Archive for January, 2011


January 22, 2011




“An unexamined life is not worth living,” shouted Socrates.  While I cannot agree with that totally, throughout my life I have felt that a dash of introspection would help others to see, to understand, and ultimately to get along better with the other gorillas.


Most everyone likes that first cup of tea or coffee.   Just that ritual, of fifteen minutes a day spent in silent contemplation of the universe and our role in it, in a quiet corner, in a special chair, with no interruptions, would do wonders for our social interactions.


I began the habit over 20 years ago when my daughter was a holy handful.  I had to get up earlier than anyone else in the household in order to have the peace I needed and the time before work.  Usually I had a cat on my lap and a journal by my side.  After the coffee and meditation I would write in my journal.  I had to get up at 5 a.m. to do this, but as a morning person that was ok.  It was worth it.


Over the years the ritual has changed.  The location, time and duration alters.  My daughter grew up.  I am single.  The cats have changed.


For a few years I sat in the cold of an outbuilding on the farm and wrote in my journal while looking out a large window and being hugged by my cat.  Day by day I could see the changes in the natural world.  It was a Thoreauvian thing to do.  While the people-world moved ever faster, the natural world moved at a snail’s pace.  Thinking and feeling with the flow of nature achieved a balanced centering.  I had time to collect myself and my thoughts.


This kind of daily contemplation is quite similar to the serendipity of journal writing.   Not only do we contain multitudes, as Walt Whitman says, but the modern world has demanded that we assume so many different roles that it is difficult to separate who is “us” and who is “them,” or what we believe and what we are expected to believe.  Journal writing allows us to collect our scattered selves.


Although there has been some ridiculous psychology lately that claims introspection is bad for you I would take the opposite point of view.  Obsessive and shallow texting/ twittering/tweeting does nothing to establish deep connection with ourselves or others.   It is only by stepping back from the crowded room and the saturated airwaves that we may find out who we truly are and decide if our behavior is what we want it to be.  Only by mindful contemplation will we be able to discover the meaning in the events of our lives and come to understand the people in it.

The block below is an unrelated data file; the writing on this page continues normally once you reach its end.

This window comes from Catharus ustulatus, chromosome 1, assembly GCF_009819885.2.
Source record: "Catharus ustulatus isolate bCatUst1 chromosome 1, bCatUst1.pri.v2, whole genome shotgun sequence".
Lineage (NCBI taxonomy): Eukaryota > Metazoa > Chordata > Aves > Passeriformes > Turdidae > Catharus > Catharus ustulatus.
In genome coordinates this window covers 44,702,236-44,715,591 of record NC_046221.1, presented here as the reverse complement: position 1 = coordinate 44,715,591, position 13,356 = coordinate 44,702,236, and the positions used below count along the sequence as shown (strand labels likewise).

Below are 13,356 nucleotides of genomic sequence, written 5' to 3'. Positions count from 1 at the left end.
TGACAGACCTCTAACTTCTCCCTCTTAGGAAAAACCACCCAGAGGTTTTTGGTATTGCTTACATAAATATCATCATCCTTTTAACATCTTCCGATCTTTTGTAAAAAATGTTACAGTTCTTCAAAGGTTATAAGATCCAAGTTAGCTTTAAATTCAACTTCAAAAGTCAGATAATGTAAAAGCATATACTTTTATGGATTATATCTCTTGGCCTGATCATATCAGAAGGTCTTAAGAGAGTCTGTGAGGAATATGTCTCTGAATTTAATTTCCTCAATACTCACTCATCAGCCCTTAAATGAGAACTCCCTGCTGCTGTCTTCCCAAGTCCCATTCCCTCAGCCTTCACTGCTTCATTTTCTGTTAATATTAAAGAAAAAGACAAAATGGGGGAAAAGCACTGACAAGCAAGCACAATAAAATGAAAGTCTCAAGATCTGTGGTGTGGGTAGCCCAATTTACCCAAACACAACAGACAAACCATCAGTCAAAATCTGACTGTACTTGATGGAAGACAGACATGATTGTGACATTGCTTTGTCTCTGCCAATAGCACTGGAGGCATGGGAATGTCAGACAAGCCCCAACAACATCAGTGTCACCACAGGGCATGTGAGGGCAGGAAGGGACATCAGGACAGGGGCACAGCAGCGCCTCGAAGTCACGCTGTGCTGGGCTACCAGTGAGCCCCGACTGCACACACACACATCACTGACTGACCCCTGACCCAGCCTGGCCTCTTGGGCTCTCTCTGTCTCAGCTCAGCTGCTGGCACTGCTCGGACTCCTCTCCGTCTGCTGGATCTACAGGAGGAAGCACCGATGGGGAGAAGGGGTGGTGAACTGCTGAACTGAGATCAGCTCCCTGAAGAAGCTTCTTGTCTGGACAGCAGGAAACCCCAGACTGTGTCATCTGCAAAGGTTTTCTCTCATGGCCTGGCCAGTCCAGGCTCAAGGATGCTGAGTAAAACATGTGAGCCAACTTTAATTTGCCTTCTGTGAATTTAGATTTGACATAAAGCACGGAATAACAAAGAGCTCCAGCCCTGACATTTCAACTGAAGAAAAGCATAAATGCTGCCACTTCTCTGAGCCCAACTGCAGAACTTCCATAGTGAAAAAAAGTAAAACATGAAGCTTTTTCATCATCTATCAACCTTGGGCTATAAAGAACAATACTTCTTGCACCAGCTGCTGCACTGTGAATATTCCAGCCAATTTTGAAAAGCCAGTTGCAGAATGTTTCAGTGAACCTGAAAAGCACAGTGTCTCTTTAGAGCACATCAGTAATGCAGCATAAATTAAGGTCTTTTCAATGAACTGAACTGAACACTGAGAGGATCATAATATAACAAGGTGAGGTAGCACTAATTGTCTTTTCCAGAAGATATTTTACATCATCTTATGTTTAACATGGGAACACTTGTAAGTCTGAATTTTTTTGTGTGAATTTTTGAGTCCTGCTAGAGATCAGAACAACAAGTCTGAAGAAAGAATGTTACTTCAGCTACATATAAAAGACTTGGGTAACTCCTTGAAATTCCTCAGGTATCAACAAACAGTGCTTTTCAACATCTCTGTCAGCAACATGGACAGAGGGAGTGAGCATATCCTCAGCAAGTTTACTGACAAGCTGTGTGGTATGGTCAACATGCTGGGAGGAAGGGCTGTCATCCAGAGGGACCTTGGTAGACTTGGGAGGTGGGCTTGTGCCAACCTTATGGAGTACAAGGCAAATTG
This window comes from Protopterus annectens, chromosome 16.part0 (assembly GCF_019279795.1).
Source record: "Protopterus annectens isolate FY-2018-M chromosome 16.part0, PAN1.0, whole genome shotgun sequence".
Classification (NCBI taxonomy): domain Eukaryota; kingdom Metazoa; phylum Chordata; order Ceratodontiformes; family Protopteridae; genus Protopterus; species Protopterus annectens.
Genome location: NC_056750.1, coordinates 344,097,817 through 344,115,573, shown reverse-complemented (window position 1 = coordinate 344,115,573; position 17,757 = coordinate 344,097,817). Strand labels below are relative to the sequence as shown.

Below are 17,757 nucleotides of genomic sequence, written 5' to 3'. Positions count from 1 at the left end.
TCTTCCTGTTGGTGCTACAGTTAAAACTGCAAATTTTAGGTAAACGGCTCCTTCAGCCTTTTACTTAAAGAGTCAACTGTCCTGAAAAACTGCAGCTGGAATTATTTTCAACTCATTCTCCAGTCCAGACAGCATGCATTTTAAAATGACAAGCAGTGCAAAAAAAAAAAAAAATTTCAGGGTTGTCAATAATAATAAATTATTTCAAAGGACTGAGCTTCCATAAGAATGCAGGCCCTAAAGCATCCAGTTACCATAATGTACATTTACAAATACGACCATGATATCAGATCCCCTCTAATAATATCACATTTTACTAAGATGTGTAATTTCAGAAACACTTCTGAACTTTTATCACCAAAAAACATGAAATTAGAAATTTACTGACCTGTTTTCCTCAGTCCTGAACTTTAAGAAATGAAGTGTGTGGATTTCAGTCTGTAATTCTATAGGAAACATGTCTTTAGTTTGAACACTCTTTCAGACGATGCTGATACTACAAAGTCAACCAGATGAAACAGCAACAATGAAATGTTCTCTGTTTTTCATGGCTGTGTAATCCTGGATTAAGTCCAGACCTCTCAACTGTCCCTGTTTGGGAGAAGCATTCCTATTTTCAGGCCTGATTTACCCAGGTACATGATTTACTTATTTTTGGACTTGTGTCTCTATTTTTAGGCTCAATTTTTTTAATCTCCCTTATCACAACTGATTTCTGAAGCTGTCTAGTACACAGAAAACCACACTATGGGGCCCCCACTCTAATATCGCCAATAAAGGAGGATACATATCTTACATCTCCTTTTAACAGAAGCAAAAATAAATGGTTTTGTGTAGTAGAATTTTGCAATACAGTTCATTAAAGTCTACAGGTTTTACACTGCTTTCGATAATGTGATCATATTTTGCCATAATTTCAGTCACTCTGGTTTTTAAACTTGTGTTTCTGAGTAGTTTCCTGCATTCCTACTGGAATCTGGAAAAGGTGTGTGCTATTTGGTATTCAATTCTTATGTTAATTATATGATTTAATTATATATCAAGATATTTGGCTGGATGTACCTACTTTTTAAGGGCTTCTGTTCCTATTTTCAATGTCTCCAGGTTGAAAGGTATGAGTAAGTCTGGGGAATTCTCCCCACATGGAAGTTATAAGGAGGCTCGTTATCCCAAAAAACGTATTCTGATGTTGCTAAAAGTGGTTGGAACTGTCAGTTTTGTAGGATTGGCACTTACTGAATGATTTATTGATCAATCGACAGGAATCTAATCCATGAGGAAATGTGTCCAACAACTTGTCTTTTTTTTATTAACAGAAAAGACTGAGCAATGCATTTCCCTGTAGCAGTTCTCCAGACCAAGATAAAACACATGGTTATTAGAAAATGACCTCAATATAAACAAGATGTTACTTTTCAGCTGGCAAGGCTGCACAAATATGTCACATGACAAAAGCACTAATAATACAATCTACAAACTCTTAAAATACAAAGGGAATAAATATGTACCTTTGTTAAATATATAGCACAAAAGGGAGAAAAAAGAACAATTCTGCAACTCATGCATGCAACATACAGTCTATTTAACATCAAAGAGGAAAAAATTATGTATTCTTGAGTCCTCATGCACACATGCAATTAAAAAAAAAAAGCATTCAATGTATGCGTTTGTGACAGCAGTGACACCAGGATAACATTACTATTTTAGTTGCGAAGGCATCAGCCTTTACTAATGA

Searching for Handwritten Diaries

January 21, 2011

I think now that anyone searching for old diaries might have better luck in heading for eBay than estate sales, although the price tag may be drastically different.  I have searched garage sales for 28 years and never found any diaries.   For my solstice/birthday present this year I asked for original handwritten diaries and low and behold I now have two more.

Prior to the holidays I scanned the items for sale on eBay and my hopes plunged as common things were bid over $50.

There was a set of diaries from a Michigan woman, late 1800s-early 1900s.  She visited Detroit (where I grew up) and Belle Isle and other locations I would be familiar with.  I thought it spoiled the historic value for the seller to divide them up.

There were diaries from New York from the 1800s.   The best of those was the diary of a housewife who was something of a busybody, but that trait made for great reading as she seemed to know everything that was going on.  The bidding rose to $180 and then I lost track of it.

Those diaries from the late 1800s and early 1900s vividly depicted how close life and death were back then.  Once a week, a death to report from accidents, childbirth and disease.   Sometimes Death just ran through a whole family.

I was also stunned to read about a horrific murder where someone broke into an old couple’s home and killed them, cut them to pieces, then set their house on fire.  I just didn’t think that kind of crime  happened back then.

I read parts of a diary from WW II — a soldier with a low opinion of the military who was offended by drunken soldiers, swearing, prostitution (especially a married commander sleeping with a girl), and appalling warnings about syphilis.

There was a sketchbook/journal from the Civil War.

There was a 1936 diary written by a 16 year old girl who had an insider’s view into the world of British diplomacy and the roots of terrorism in the Middle East.   The bidding on that one was up to $435,000 when I quit my search.  Obviously she had a reporter’s sense of history.  When I assume that there are enough people writing about local, national and international events I forget the value of an insider story.   I once had the chance to record a social phenomenon I was a part of and did not have the sense to do it.

The new diaries I was given will become a part of the diary archive.  The first was written in 1880 by Josephine Conklin of  Mount Morris, Livingston, New York.  She was born in 1850.  It is only 3 by 5 inches.  There is a lovely tintype and a photo with the diary.  The second diary was presumably written by Mrs. Herbert Abbott of Coloma, Michigan in 1934.  It is nearly 4 by 6 inches.

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